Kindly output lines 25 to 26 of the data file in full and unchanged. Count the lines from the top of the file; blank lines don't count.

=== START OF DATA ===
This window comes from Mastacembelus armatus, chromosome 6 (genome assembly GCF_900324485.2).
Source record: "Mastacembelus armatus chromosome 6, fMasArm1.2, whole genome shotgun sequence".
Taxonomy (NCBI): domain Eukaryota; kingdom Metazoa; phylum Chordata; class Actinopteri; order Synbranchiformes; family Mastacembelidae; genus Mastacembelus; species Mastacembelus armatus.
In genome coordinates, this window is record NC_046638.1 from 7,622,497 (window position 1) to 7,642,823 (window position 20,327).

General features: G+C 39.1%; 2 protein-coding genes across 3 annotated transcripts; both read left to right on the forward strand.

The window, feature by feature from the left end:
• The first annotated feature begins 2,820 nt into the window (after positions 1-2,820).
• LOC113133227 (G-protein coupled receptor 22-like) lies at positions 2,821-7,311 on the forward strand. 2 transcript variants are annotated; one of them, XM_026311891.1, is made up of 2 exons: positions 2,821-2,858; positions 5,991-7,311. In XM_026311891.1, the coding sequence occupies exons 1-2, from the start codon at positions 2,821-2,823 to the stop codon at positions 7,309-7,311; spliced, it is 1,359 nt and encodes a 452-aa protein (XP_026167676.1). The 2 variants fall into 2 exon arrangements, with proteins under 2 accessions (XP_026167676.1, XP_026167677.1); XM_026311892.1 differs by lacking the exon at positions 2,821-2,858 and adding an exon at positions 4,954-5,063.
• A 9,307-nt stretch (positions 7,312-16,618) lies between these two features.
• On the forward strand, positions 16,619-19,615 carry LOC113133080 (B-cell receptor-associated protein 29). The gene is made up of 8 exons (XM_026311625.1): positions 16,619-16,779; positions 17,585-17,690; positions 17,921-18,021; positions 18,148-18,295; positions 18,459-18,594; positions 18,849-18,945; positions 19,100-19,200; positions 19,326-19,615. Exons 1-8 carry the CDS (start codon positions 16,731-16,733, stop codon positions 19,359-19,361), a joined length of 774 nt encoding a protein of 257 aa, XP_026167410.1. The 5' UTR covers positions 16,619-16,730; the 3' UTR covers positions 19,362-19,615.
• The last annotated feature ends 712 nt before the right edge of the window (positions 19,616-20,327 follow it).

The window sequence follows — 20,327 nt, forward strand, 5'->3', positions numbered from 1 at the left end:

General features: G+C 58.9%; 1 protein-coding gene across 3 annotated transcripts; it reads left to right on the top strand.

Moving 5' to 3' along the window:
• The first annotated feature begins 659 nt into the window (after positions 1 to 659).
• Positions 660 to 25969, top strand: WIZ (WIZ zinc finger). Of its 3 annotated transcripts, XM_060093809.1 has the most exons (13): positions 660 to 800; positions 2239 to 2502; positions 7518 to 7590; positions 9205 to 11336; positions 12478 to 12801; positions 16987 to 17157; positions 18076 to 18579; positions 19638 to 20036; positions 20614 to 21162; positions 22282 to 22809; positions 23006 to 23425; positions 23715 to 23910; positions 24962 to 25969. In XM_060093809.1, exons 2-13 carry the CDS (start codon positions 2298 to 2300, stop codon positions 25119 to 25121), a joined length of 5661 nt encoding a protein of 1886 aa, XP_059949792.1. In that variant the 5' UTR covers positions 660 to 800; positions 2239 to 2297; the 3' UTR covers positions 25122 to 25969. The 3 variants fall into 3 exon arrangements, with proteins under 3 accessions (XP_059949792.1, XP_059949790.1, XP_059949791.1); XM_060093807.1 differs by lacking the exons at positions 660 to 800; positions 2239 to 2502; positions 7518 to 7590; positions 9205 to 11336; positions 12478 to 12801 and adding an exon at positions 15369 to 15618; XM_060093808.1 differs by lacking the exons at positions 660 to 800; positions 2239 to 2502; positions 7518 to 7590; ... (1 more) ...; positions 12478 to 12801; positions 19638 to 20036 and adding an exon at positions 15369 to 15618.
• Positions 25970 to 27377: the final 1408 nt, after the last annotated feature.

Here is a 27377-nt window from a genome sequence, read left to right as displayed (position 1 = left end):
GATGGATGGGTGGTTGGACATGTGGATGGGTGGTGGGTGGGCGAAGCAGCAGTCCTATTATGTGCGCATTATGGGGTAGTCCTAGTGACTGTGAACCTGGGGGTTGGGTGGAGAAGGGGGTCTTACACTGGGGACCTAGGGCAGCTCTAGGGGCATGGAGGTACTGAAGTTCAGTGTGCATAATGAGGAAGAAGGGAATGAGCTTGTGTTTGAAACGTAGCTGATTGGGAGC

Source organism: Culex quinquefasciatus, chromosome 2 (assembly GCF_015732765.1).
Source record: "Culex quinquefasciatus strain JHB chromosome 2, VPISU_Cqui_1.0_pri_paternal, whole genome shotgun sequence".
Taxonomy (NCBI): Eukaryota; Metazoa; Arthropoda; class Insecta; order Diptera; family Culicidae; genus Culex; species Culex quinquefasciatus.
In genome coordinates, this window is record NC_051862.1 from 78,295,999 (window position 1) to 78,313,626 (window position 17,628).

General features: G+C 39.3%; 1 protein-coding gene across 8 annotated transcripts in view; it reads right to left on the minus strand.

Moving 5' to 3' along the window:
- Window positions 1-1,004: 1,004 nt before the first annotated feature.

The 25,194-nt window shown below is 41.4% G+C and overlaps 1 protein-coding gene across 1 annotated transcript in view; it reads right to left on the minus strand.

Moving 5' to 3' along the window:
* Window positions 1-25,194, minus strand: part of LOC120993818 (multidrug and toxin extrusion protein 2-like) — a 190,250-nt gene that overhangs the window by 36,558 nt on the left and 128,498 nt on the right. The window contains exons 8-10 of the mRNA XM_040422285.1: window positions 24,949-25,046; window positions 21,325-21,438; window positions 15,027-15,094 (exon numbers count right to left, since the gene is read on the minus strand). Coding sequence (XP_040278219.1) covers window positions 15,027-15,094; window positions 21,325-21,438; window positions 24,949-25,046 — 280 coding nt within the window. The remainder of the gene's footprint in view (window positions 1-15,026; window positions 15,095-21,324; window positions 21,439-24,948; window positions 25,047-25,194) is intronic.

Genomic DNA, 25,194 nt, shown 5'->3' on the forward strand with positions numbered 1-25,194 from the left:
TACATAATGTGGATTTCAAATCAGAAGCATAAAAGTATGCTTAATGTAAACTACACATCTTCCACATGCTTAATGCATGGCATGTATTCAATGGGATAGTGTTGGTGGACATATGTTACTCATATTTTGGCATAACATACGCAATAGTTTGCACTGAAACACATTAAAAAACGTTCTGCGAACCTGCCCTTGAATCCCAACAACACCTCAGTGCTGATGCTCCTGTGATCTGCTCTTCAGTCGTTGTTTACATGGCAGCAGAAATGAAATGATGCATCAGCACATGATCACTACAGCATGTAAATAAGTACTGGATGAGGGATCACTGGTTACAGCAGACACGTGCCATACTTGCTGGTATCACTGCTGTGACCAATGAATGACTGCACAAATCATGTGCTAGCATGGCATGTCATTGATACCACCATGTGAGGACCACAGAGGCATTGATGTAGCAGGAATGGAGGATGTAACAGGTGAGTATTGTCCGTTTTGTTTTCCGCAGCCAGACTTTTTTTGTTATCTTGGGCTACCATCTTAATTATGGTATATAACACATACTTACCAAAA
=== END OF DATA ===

Moving 5' to 3' along the window:
- Window positions 1-1,004: 1,004 nt before the first annotated feature.